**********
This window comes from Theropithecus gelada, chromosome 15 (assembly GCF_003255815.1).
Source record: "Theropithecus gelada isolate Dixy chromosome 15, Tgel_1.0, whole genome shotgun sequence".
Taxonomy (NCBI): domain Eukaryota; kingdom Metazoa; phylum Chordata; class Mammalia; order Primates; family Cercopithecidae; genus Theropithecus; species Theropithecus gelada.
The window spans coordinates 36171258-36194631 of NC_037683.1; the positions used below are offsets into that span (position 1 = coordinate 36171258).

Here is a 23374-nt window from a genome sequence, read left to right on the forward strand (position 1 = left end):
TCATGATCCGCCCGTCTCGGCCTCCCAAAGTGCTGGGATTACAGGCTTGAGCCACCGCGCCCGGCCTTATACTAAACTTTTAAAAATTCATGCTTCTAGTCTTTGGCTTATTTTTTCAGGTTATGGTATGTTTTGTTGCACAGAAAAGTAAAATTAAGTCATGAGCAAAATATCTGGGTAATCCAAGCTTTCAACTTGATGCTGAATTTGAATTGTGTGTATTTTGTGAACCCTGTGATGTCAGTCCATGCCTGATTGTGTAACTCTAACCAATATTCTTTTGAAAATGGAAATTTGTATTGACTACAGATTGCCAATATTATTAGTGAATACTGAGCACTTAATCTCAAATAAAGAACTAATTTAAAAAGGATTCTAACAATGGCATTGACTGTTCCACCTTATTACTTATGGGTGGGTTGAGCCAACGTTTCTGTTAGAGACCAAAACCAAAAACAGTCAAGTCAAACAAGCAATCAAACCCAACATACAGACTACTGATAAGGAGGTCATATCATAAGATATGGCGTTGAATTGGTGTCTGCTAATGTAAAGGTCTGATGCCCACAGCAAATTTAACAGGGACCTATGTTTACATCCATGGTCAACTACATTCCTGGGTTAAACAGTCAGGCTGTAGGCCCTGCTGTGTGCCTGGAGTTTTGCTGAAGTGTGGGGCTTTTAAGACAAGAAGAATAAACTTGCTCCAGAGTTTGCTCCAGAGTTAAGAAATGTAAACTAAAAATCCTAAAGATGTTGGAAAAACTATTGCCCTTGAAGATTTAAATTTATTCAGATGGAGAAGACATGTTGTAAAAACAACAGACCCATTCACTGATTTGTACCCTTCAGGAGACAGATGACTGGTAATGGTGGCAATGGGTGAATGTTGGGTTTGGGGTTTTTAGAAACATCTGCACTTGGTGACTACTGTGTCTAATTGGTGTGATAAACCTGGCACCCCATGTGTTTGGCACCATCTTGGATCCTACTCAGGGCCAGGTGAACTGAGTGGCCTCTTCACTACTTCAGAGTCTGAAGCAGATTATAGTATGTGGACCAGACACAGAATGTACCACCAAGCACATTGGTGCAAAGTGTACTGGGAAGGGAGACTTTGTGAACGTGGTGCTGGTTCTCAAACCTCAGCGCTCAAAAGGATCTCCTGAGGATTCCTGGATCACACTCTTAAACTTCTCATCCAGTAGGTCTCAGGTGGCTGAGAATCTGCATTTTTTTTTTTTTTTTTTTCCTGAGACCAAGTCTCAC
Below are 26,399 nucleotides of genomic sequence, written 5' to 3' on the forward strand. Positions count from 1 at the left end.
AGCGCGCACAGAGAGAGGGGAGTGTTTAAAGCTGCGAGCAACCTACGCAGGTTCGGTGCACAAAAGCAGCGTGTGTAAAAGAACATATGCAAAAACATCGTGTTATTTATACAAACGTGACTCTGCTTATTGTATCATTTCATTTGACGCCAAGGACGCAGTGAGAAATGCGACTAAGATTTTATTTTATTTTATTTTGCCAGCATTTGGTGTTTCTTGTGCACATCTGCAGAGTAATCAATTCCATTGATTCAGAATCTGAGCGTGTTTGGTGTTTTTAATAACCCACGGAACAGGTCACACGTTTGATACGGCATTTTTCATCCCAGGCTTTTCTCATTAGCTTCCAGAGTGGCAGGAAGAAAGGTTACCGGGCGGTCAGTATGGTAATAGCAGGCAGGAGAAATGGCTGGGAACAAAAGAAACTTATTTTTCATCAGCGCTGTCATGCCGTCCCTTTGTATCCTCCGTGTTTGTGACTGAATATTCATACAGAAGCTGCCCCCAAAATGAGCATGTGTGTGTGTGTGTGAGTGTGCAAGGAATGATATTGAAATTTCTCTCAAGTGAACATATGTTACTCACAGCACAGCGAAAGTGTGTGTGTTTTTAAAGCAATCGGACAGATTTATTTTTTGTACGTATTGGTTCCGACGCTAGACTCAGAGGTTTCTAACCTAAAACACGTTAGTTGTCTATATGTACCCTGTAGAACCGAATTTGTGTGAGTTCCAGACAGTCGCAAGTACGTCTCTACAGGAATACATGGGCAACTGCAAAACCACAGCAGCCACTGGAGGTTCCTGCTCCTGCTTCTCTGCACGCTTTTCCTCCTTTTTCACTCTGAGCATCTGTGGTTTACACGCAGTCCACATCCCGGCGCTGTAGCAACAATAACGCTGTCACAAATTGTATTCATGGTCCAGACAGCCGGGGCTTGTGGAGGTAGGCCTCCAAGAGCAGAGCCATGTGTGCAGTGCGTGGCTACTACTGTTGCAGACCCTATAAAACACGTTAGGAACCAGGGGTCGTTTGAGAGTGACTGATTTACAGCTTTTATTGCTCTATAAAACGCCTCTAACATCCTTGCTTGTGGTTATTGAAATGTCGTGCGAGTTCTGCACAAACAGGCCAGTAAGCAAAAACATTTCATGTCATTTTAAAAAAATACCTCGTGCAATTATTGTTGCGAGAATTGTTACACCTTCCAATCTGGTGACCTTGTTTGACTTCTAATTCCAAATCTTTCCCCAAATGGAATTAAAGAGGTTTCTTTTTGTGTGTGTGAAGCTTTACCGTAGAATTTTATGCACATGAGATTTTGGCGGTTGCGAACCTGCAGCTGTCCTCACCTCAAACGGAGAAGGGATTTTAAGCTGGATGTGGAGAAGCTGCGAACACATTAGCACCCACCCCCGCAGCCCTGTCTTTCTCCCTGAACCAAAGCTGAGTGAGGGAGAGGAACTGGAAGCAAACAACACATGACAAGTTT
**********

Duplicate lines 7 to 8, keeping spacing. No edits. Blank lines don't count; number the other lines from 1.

Below are 26,399 nucleotides of genomic sequence, written 5' to 3' on the forward strand. Positions count from 1 at the left end.
AGCGCGCACAGAGAGAGGGGAGTGTTTAAAGCTGCGAGCAACCTACGCAGGTTCGGTGCACAAAAGCAGCGTGTGTAAAAGAACATATGCAAAAACATCGTGTTATTTATACAAACGTGACTCTGCTTATTGTATCATTTCATTTGACGCCAAGGACGCAGTGAGAAATGCGACTAAGATTTTATTTTATTTTATTTTGCCAGCATTTGGTGTTTCTTGTGCACATCTGCAGAGTAATCAATTCCATTGATTCAGAATCTGAGCGTGTTTGGTGTTTTTAATAACCCACGGAACAGGTCACACGTTTGATACGGCATTTTTCATCCCAGGCTTTTCTCATTAGCTTCCAGAGTGGCAGGAAGAAAGGTTACCGGGCGGTCAGTATGGTAATAGCAGGCAGGAGAAATGGCTGGGAACAAAAGAAACTTATTTTTCATCAGCGCTGTCATGCCGTCCCTTTGTATCCTCCGTGTTTGTGACTGAATATTCATACAGAAGCTGCCCCCAAAATGAGCATGTGTGTGTGTGTGTGAGTGTGCAAGGAATGATATTGAAATTTCTCTCAAGTGAACATATGTTACTCACAGCACAGCGAAAGTGTGTGTGTTTTTAAAGCAATCGGACAGATTTATTTTTTGTACGTATTGGTTCCGACGCTAGACTCAGAGGTTTCTAACCTAAAACACGTTAGTTGTCTATATGTACCCTGTAGAACCGAATTTGTGTGAGTTCCAGACAGTCGCAAGTACGTCTCTACAGGAATACATGGGCAACTGCAAAACCACAGCAGCCACTGGAGGTTCCTGCTCCTGCTTCTCTGCACGCTTTTCCTCCTTTTTCACTCTGAGCATCTGTGGTTTACACGCAGTCCACATCCCGGCGCTGTAGCAACAATAACGCTGTCACAAATTGTATTCATGGTCCAGACAGCCGGGGCTTGTGGAGGTAGGCCTCCAAGAGCAGAGCCATGTGTGCAGTGCGTGGCTACTACTGTTGCAGACCCTATAAAACACGTTAGGAACCAGGGGTCGTTTGAGAGTGACTGATTTACAGCTTTTATTGCTCTATAAAACGCCTCTAACATCCTTGCTTGTGGTTATTGAAATGTCGTGCGAGTTCTGCACAAACAGGCCAGTAAGCAAAAACATTTCATGTCATTTTAAAAAAATACCTCGTGCAATTATTGTTGCGAGAATTGTTACACCTTCCAATCTGGTGACCTTGTTTGACTTCTAATTCCAAATCTTTCCCCAAATGGAATTAAAGAGGTTTCTTTTTGTGTGTGTGAAGCTTTACCGTAGAATTTTATGCACATGAGATTTTGGCGGTTGCGAACCTGCAGCTGTCCTCACCTCAAACGGAGAAGGGATTTTAAGCTGGATGTGGAGAAGCTGCGAACACATTAGCACCCACCCCCGCAGCCCTGTCTTTCTCCCTGAACCAAAGCTGAGTGAGGGAGAGGAACTGGAAGCAAACAACACATGACAAGTTT